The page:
"I would rather be right than president."Henry Clay (1777–1852) was a Kentucky Congressman and one of the most important politicians in American history who was never elected president (though he ran for it several times). Switching between the House and the Senate multiple times throughout his prominent and lengthy career, Clay served three terms as the Speaker of the House (1811–1814, 1815–1820, and 1823–1825). Born to a large family in a Virginia homestead, Clay was educated as a lawyer and moved to Kentucky when he was twenty. Before he was first elected directly to Congress, he was twice elected to complete the terms of two resigning Senators, first in 1806 and again in 1810 (he was actually only twenty-nine the first time). First elected to the House of Representative in 1811, Clay was chosen as the Speaker of the House during his first day on the job. He was one of the most prominent "war hawks" who pushed the United States into declaring war on Great Britain in 1812. Ironically, President James Madison would send Clay to help negotiate the Treaty of Ghent ending the war. Clay's skills as a politician and force as an orator made the office of Speaker of the House, one of the most important positions in the federal government, comparable even to that of the presidency itself. After the end of the war, Clay became the most vocal supporter of what he named the "American System", a domestic policy that supported a strong federal government and had three primary points: firstly, the founding of a National Bank that would promote a single national currency; secondly, the use of high tariffs to protect and foster growth in American businesses as well as collect money for the federal government; lastly, the use of the tariff's revenue to build well-maintained national infrastructure, such as national roads and canals, that would help improve domestic life. Notable results of the American System include the Cumberland Road, which is currently U.S. Route 40, and the Ohio & Erie Canal, which connected Lake Erie to the Ohio River. A supporter of the Latin American independence movements from 1817 to 1823, Clay helped push the United States to establish diplomatic relations with these nations. He was also a founding member of the American Colonization Society in 1816, which, in order to create a haven for freed American ex-slaves, founded colonies on the west African coast that would eventually unite to form the nation of Liberia. He would later serve as the organization's president from 1836 to 1849. Clay was actually a slaveholder for much of his life, though he freed all of his slaves in his will. He ran for president three times, each time under a different party; as a Democratic-Republican in 1824, as a National Republican in 1832, and as a Whig in 1844. In his first serious run for presidency in 1824, there was a tie between John Quincy Adams and Andrew Jackson, and Clay was in fourth place (The third place guy even had a stroke). This meant that the vote for the presidency would be decided by the House. He was personally terrified of Jackson becoming the president, believing that Jackson wasn't qualified to hold the office. Clay, still Speaker of the House, announced his support for Adams and convinced enough Representatives to vote for Adams over Clay. A grateful Adams then nominated Clay as his Secretary of State – which was an even more important position back then, since the three previous Presidents all served in that position, and the Department of State was responsible for a large number of internal functions as well (these functions would be transferred to the Department of the Interior in 1849), and the Secretary of State was at time analogized to a Prime Minister. Known as the "Corrupt Bargain," this incident made the public perceive Adams as corrupt and outraged Jackson's supporters in Congress, and Jackson easily won the next presidential election largely as a result. In 1833, he formed the Whig Party in opposition to Jackson and his Democrat supporters. Although the Whig Party would dissolve just over twenty years later, it is essentially the forerunner of what is now the Republican Party, which was founded largely by former Whig supporters. Upon leaving office in 1837, Jackson apparently said that one of his only two regrets as president was not shooting Henry Clay.† Clay is considered to be one of the "Great Triumvirate" of the American Senate, along with South Carolina's John C. Calhoun and Massachusetts' Daniel Webster. The three were among the most important voices in Congress from the early 1830s until 1850. Their primary legacy was negotiating the Compromise of 1850, which (at least temporarily) preserved the Union. Clay had also helped negotiate and pass the Missouri Compromise through Congress in 1820 to largely the same effect. He also prevented South Carolina from seceding during the Nullification Crisis of the early 1830s. Ironically, the state threatened to secede due to a tariff bill that Clay supported. For steering the nation off the path of war multiple times, he is known as the "Great Pacificator." One Southern Senator, Henry S. Foote, once said that "Had there been one such man in the Congress of the United States as Henry Clay in 1860–'61, there would, I feel sure, have been no civil war." Later in his life, Clay vocally opposed "manifest destiny" and admitting Texas to the Union, believing that it would cause war with Mexico and strongly divide the nation over slavery. Clay was still serving as a Senator when he died. He was the first person to lie in state in the Capitol Building for his funeral. Abraham Lincoln, who was initially a member of the Whig Party before switching to the Republican Party in the 1850s, was a huge fan of the guy and his policies, calling him "my ideal of a great man." He was known to quote Clay in his speeches from time to time.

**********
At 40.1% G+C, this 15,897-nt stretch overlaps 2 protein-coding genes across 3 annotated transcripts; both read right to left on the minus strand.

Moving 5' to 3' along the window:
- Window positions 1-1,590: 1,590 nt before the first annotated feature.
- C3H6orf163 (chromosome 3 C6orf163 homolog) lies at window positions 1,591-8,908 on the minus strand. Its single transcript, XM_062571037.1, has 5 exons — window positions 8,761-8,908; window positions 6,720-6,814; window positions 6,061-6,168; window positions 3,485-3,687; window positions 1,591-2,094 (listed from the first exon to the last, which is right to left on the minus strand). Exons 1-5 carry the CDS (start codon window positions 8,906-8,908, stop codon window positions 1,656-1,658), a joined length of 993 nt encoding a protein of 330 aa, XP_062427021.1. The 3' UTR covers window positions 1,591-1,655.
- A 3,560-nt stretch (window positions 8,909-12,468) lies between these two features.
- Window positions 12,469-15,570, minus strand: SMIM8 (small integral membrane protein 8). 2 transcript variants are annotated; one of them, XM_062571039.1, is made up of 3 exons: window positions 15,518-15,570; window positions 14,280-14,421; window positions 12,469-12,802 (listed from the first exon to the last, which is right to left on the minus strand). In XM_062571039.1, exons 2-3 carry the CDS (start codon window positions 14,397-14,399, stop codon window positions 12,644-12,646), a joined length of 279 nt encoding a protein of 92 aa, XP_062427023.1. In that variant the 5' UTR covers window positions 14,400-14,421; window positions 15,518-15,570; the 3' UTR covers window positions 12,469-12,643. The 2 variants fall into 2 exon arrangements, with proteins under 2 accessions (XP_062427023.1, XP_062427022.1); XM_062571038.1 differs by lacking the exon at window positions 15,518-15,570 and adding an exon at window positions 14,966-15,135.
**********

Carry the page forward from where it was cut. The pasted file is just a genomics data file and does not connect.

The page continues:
Henry Clay provides examples of: